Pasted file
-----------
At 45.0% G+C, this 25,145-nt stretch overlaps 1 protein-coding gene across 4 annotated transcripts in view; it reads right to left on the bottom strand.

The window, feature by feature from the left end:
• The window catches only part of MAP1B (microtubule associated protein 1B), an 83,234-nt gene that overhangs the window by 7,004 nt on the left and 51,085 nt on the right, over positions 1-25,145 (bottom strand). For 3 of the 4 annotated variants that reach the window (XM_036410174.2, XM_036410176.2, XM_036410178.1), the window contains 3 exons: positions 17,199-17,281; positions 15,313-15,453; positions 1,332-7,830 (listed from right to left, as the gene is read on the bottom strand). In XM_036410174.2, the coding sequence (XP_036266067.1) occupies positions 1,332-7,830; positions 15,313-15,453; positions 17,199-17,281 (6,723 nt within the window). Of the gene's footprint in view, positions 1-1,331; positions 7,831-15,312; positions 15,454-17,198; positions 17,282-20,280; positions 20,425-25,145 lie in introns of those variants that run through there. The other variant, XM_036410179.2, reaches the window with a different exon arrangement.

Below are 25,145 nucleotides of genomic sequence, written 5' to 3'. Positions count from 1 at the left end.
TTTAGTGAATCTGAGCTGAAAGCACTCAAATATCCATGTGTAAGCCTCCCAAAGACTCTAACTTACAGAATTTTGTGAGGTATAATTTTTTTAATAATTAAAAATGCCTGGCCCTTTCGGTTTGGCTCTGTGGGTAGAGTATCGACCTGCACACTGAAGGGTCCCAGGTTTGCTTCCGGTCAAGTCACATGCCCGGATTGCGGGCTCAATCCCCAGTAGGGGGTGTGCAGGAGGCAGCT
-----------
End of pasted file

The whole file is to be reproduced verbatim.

At 45.0% G+C, this 25,145-nt stretch overlaps 1 protein-coding gene across 4 annotated transcripts in view; it reads right to left on the bottom strand.

The window, feature by feature from the left end:
• The window catches only part of MAP1B (microtubule associated protein 1B), an 83,234-nt gene that overhangs the window by 7,004 nt on the left and 51,085 nt on the right, over positions 1-25,145 (bottom strand). For 3 of the 4 annotated variants that reach the window (XM_036410174.2, XM_036410176.2, XM_036410178.1), the window contains 3 exons: positions 17,199-17,281; positions 15,313-15,453; positions 1,332-7,830 (listed from right to left, as the gene is read on the bottom strand). In XM_036410174.2, the coding sequence (XP_036266067.1) occupies positions 1,332-7,830; positions 15,313-15,453; positions 17,199-17,281 (6,723 nt within the window). Of the gene's footprint in view, positions 1-1,331; positions 7,831-15,312; positions 15,454-17,198; positions 17,282-20,280; positions 20,425-25,145 lie in introns of those variants that run through there. The other variant, XM_036410179.2, reaches the window with a different exon arrangement.

Below are 25,145 nucleotides of genomic sequence, written 5' to 3'. Positions count from 1 at the left end.
TTTAGTGAATCTGAGCTGAAAGCACTCAAATATCCATGTGTAAGCCTCCCAAAGACTCTAACTTACAGAATTTTGTGAGGTATAATTTTTTTAATAATTAAAAATGCCTGGCCCTTTCGGTTTGGCTCTGTGGGTAGAGTATCGACCTGCACACTGAAGGGTCCCAGGTTTGCTTCCGGTCAAGTCACATGCCCGGATTGCGGGCTCAATCCCCAGTAGGGGGTGTGCAGGAGGCAGCT